The job situation is so bad that law school graduates are applying for jobs with hilariously low salaries… including one job advertised that pays only 10k per year. But with high student loan debt, what else are these law school grads supposed to do? Cenk Uygur and Ana Kasparian discuss on TYT University.

Would you take a job like this if it might lead to something better? And what does it say that new law school graduates with high student loan debt are basically stuck with the equivalent of internships? Let us know!

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  1. 1) Be prepared to move to any state or town to get your foot in the door. 2) Become a consultant, it's super hard work and will teach general business skills. 3) Research a niche and specialize early if you can. 4) Consider learning to program at a junior level, it helps get related work that is often decently paid; many tasks can be automated and it makes you valuable.

  2. I work a retail job and I have no student loan debt and lots of money in the bank near $50,000 and I am better off financially than most law graduates. I thought about attending law school but I had a wonderful man who is a practicing attorney talk me out of it. He was right and I thank him for the advice because I would have had $200,000 in debt and no job prospects. I will never earn another college degree again.

  3. Minimal wage is per hour. So if that position is not a 40hr/wk job, but a 26hr/wk on minimum wage (2012 MA). Basically working 9-5 for 3 days a week on minimum wage (2012).

  4. Sick and tired of these backseat drivers… haul your ass into law school, try doing the stuff we do to be told we're gaining nothing out of it. I'll see if you'd still be do your so called rational analysis when a flicker of any job offer appears in your inbox after all these years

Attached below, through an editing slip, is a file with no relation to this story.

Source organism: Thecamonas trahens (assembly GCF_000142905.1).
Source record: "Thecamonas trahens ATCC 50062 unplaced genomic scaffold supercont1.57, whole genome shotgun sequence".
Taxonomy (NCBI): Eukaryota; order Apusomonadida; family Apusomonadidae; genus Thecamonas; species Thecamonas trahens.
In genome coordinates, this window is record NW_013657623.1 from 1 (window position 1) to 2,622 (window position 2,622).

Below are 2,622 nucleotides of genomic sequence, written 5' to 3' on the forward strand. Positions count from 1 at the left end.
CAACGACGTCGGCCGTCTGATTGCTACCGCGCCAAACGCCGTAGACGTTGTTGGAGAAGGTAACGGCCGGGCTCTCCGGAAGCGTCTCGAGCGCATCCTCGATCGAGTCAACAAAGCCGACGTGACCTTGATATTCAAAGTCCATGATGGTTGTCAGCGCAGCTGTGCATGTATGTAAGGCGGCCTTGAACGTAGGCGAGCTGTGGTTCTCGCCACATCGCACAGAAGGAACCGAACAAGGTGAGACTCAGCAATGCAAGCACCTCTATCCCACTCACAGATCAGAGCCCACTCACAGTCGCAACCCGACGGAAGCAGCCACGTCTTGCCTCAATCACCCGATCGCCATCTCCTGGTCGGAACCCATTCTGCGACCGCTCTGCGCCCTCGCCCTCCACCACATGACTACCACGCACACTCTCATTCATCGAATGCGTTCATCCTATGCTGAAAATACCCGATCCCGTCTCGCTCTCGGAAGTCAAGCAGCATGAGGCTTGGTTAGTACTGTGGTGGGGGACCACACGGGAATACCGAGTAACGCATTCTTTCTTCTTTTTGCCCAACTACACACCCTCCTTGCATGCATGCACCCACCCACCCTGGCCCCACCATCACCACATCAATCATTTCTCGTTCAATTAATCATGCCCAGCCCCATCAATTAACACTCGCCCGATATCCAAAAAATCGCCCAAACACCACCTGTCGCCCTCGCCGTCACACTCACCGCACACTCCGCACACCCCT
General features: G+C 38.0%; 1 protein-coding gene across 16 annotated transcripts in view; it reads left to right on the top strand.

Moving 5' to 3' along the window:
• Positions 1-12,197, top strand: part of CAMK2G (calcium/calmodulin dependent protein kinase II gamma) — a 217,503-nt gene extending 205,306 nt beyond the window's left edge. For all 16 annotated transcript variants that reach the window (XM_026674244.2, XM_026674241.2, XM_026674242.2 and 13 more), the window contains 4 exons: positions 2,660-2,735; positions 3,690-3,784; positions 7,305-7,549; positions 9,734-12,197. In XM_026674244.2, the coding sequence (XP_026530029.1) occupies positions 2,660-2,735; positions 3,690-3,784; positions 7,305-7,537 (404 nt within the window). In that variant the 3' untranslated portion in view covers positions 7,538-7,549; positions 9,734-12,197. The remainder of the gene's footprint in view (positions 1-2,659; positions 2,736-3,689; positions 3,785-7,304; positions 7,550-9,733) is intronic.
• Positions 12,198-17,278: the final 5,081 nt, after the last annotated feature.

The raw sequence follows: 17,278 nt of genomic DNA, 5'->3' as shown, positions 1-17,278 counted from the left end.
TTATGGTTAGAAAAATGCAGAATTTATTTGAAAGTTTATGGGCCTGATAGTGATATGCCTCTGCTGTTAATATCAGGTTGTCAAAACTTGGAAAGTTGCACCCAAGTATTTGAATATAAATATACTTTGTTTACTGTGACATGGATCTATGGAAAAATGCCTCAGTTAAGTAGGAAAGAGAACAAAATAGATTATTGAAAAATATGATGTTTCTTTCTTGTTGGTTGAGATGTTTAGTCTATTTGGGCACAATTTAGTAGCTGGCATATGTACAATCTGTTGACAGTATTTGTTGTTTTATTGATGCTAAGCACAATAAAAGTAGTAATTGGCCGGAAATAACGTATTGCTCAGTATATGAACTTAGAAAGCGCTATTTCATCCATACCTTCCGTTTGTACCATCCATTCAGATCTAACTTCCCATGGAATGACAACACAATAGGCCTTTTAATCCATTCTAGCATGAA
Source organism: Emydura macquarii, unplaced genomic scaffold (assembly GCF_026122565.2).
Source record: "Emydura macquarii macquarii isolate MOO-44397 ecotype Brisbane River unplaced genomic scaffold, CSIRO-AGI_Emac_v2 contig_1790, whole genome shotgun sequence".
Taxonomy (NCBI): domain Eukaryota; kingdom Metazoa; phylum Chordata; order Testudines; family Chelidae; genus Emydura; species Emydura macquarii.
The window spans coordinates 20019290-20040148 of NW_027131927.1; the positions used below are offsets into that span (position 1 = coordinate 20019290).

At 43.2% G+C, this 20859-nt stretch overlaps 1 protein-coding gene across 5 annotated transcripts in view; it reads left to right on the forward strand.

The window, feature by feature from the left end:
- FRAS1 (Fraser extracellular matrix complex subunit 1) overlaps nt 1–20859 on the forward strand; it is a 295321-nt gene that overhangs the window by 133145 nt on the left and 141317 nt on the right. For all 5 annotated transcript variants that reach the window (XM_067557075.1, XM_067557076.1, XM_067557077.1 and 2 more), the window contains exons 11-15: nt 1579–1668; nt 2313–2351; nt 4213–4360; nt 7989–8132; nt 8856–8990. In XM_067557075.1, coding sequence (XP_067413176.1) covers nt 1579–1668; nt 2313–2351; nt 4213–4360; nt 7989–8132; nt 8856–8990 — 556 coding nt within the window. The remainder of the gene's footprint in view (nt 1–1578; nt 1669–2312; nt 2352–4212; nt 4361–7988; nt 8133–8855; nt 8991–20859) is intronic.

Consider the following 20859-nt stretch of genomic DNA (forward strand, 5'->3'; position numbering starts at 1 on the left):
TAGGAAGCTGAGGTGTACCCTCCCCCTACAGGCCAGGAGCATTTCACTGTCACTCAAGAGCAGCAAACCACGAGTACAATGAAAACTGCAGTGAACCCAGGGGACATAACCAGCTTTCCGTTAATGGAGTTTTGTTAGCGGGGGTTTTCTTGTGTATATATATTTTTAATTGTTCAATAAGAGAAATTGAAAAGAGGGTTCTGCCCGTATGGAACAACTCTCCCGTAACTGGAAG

5. I'm talking about the difference between the US and Canada. In the US, if you don't have medical insurance, you will simply be treated as if you're not important and kicked out the door. This means that only the wealthy of American society receive the proper treatment without question. I guess you get what you pay for, and naturally the government and social elite will create a problem, then offer a solution that sounds good, but in practice only serves to further fuck people up the ass.

  6. Although I would avoid getting injured in Canada, as their medical system is socialized. If you go into an ER, you get assessed based on priority, and may have to wait until the condition worsens before being treated. But on the same token, rising medical costs due to deliberate manipulation of taxes, currency values, and regulations, makes acceptable medical treatment unaffordable for many. This does not mean socialized medicine is any better, however.

  7. Yes that's absolutely correct. We're horribly over-regulated here, and that simply serves to increase prices and make certain lifestyles completely unattainable by the majority of society. Through manipulation of currency values and regulations, the social elite have created a system whereby they can only benefit.

  8. UC Berkeley's website. Look under College of Letters and Sciences. This is liberal arts. A 10 year old could google liberal arts and understand that sciences and mathematics fall under liberal arts. I'm done arguing with some butt-hurt teenager who clearly goes to ITT tech. Enjoy your shitty school, life and job little kid! You can also stop messaging me you little douche-bag.